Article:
Alopecia (Hair Loss)
Alopecia is a word used to describe any kind of hair loss. There are numerous types of hair loss and treatment depends on its cause. Hair loss can be very cosmetically concerning though it can be very difficult to distinguish between the many kinds. Speak to your dermatologist if you are experiencing hair loss to find out what kind it is and what treatments are available.
Androgenic Alopecia, also known as male pattern baldness, is the most common form of hair loss and can affect women as well as men. Its cause is not fully understood although it is known that androgenic hormones such as testosterone play a role – testosterone stimulates hair growth – men and women with early onset androgenic alopecia have lower than normal androgen levels. However, with age these same hormones begin to inhibit hair growth on the crown and frontal scalp while continuing to stimulate it elsewhere. This process does not occur in everyone, however, so genetics must play a role. This mix of imbalanced androgen levels, age, and genetics results in hair follicles gradually shrinking and eventually becoming dormant.
The most effective treatments for androgenic alopecia involve the use of minoxidil (Rogaine) and finasteride (Propecia and Proscar). Hair transplantation procedures work very well to create the appearance of normal hair. There exist a multitude of other proposed treatments by both medical professional and others such as dietary supplements, vitamins, and laser/light treatments. Most of these other treatments are either new and unproven (such as laser/light treatments) or show little to no effectiveness (such as dietary supplements and vitamins). If you believe you have androgenic alopecia consult your dermatologist to explore your treatment options.
Effluvium, a word that means “outflow”, describes a type of hair loss caused by a disruption in the normal cycle of hair growth. Hair follicles follow a pattern of hair growth (typically 1-2 years) followed by a period of dormancy in which the hair fiber falls out and no hair is produced (typically 1-2 months). In a normal scalp the vast majority of hair follicles are in the growth phase and a consistent level of hair is maintained. However, when an abnormally large portion of hair follicles enter the resting state the result is temporary thinning of the hair known as telogen effluvium.
This form of hair loss is typically triggered by a major event that “shocks” the hair follicles into a resting state. Giving birth, a car crash, surgery, reaction to medication, other diseases, and anything that causes extreme stress can all result in telogen effluvium. Hair loss is seen 1-2 months following the event and can persist for many months until the hair follicles reactivate. Most cases of telogen effluvium require no treatment as the hair will begin to regrow naturally. In cases where hair loss is persistent, consulting with a doctor can help isolate the cause of telogen effluvium.
A similar kind of hair loss, known as anagen effluvium, is a reaction to a toxin such as rat poison or cytostatic cancer drugs. These chemicals inhibit rapid cell proliferation – a necessary component of hair growth. This type of effluvium sets on very rapidly but resolves just as rapidly once the chemical causing it is discontinued.
Alopecia areata is a poorly understood form of hair loss that is caused when the body’s immune system incorrectly recognizes hair follicles as a threat to the body and attacks them, resulting in patches of hair loss. It is unknown what triggers the immune system in these cases.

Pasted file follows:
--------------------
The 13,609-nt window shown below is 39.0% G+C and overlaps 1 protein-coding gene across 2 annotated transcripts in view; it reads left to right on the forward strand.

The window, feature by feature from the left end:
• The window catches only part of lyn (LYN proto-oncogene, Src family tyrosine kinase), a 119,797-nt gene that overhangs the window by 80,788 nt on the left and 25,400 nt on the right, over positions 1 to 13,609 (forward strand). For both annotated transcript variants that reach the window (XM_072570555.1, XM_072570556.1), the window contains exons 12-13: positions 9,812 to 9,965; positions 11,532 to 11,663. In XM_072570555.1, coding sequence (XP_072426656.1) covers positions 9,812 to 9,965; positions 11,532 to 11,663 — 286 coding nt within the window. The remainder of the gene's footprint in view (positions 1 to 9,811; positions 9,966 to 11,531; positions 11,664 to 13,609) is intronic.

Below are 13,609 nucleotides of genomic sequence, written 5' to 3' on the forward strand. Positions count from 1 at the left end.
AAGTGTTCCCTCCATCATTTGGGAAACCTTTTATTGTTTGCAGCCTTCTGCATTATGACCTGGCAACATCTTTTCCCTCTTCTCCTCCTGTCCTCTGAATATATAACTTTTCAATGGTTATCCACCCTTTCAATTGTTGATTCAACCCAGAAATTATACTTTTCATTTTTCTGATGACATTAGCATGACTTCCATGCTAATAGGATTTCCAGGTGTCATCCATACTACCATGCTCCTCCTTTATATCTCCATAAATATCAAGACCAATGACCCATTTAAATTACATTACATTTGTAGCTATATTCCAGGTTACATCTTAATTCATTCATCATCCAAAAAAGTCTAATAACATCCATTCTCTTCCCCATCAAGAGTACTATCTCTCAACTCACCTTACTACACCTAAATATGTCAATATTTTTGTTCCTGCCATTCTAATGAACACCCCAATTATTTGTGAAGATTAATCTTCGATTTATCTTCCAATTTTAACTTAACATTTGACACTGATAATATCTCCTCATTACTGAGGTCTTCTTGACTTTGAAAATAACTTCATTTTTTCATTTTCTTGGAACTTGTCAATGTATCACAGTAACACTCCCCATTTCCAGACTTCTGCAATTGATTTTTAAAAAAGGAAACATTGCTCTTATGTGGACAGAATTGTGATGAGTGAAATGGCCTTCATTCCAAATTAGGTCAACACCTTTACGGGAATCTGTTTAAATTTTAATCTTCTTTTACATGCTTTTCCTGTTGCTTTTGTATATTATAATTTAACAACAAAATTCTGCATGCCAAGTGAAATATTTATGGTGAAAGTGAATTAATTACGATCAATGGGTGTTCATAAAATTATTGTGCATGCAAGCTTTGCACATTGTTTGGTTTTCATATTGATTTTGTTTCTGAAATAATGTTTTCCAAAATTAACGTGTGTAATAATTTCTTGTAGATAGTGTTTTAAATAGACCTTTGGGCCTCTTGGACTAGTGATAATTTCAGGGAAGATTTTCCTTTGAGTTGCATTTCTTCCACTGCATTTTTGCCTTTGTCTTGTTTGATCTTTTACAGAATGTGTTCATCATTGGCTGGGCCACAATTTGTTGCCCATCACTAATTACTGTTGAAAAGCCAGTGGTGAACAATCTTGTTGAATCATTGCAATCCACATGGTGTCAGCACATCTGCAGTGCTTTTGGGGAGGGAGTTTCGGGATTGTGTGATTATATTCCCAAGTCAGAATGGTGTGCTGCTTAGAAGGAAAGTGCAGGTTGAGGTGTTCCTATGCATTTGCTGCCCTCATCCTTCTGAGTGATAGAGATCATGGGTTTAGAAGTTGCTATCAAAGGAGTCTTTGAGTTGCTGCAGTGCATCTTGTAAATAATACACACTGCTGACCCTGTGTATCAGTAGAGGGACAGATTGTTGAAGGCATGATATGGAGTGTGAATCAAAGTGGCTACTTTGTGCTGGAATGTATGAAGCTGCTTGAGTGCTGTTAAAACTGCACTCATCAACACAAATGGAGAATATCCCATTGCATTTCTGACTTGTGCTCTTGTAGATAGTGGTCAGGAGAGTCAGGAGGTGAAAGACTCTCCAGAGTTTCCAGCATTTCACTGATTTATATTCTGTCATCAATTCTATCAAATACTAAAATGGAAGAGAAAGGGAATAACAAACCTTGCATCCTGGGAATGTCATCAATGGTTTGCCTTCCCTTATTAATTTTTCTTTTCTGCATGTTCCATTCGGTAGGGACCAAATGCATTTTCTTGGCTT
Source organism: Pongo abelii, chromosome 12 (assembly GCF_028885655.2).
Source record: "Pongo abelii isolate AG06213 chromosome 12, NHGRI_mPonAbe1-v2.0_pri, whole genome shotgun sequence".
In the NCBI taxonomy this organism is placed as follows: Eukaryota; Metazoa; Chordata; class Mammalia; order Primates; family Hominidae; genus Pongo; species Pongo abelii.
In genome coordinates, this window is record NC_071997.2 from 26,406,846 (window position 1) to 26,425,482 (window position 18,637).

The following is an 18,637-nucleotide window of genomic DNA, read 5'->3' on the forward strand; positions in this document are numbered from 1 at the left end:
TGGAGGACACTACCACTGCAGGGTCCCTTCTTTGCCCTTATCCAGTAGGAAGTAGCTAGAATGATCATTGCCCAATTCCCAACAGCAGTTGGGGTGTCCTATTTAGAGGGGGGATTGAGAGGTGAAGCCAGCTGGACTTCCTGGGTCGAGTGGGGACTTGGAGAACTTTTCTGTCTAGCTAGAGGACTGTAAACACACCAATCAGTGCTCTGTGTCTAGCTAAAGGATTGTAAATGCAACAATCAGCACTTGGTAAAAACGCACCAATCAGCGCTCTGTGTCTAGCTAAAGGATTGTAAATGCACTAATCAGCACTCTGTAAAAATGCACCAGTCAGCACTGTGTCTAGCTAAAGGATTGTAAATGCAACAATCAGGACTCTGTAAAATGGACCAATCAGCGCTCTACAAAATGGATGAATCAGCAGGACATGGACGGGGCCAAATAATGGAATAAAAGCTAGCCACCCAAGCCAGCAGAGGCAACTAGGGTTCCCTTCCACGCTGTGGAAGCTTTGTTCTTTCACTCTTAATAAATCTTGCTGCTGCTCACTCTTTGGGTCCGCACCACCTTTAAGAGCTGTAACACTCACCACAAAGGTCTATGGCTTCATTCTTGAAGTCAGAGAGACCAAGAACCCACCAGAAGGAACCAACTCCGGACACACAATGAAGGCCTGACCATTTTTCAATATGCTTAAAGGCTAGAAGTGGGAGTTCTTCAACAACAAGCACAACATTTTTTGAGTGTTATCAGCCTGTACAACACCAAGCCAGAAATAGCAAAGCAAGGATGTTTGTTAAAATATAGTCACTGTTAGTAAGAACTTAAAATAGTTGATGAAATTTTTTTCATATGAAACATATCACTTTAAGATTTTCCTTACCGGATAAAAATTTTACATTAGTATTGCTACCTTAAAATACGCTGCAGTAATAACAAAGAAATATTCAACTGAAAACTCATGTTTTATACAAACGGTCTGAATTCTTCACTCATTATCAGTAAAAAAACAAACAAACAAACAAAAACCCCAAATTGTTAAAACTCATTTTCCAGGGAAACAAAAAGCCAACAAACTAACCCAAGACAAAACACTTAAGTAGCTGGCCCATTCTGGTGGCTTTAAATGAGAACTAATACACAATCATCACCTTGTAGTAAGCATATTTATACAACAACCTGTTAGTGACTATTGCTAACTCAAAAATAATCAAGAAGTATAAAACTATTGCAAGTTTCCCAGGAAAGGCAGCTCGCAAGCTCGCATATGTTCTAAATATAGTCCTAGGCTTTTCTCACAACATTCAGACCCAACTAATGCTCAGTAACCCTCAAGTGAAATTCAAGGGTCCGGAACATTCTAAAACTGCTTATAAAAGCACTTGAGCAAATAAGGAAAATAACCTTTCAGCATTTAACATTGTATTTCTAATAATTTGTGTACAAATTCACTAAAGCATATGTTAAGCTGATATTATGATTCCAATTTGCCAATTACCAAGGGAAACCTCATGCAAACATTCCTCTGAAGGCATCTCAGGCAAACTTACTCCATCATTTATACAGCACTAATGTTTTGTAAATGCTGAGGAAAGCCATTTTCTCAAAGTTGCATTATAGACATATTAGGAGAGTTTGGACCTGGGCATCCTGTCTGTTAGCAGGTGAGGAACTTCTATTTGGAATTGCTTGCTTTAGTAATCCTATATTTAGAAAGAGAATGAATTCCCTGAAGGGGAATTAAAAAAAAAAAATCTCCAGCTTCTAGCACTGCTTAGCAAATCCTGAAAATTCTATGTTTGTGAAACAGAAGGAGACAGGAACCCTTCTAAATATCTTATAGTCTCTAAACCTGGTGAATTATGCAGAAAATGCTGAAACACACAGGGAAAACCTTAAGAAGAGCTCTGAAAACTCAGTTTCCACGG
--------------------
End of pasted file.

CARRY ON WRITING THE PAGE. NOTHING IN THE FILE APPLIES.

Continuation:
In most individuals alopecia areata manifests as a round patch of hair loss on the scalp, though in extreme cases it can affect the entire scalp or other areas of the body. Almost all cases of alopecia areata resolve within two years with or without treatment. Most treatments for this condition involve topical steroid or steroid injections, though for some individuals no treatment is effective.
Cicatricial Alopecia (Scarring Alopecia)
Scarring alopecia describes hair loss due to the creation of scar tissue in areas of normal hair growth. There are many kinds of diseases that can create scar tissue such as folliculitis decalvans, dissecting cellulitis, or even lupus erythematosus. Whatever the cause, the scarring results in the destruction of the hair follicle and permanent hair loss. Treatment of cicatricial alopecia depends on the disease causing the scarring. Once the disease is resolved and only the scars remain, the bald patches can be successfully treated by simply surgically removing the bald patches if they are small, or through the use of hair transplant procedures in large patches.
Skin infections in areas of normal hair growth can result in temporary baldness. The most common causes are fungal infections (ringworm or piedra), folliculitis, microscopic parasites, or severe seborrheic dermatitis. Treatment for this form of hair loss depends on the infection causing it, but almost all can be easily treated by a dermatologist.
There are multitudes of congenital genetic disorders that can result in varying degrees of hair loss – ranging from the complete inability to grow hair to weak hair follicles to small patches of persistent baldness. Most are extremely rare but also difficult to treat. Finally, however, a very common cause of hair loss is not through any kind of disease or condition but by overtreatment of the hair with cosmetic products. Straightening, dyeing, bleaching, and many other popular cosmetic treatments damage hair fibers and/or hair follicles.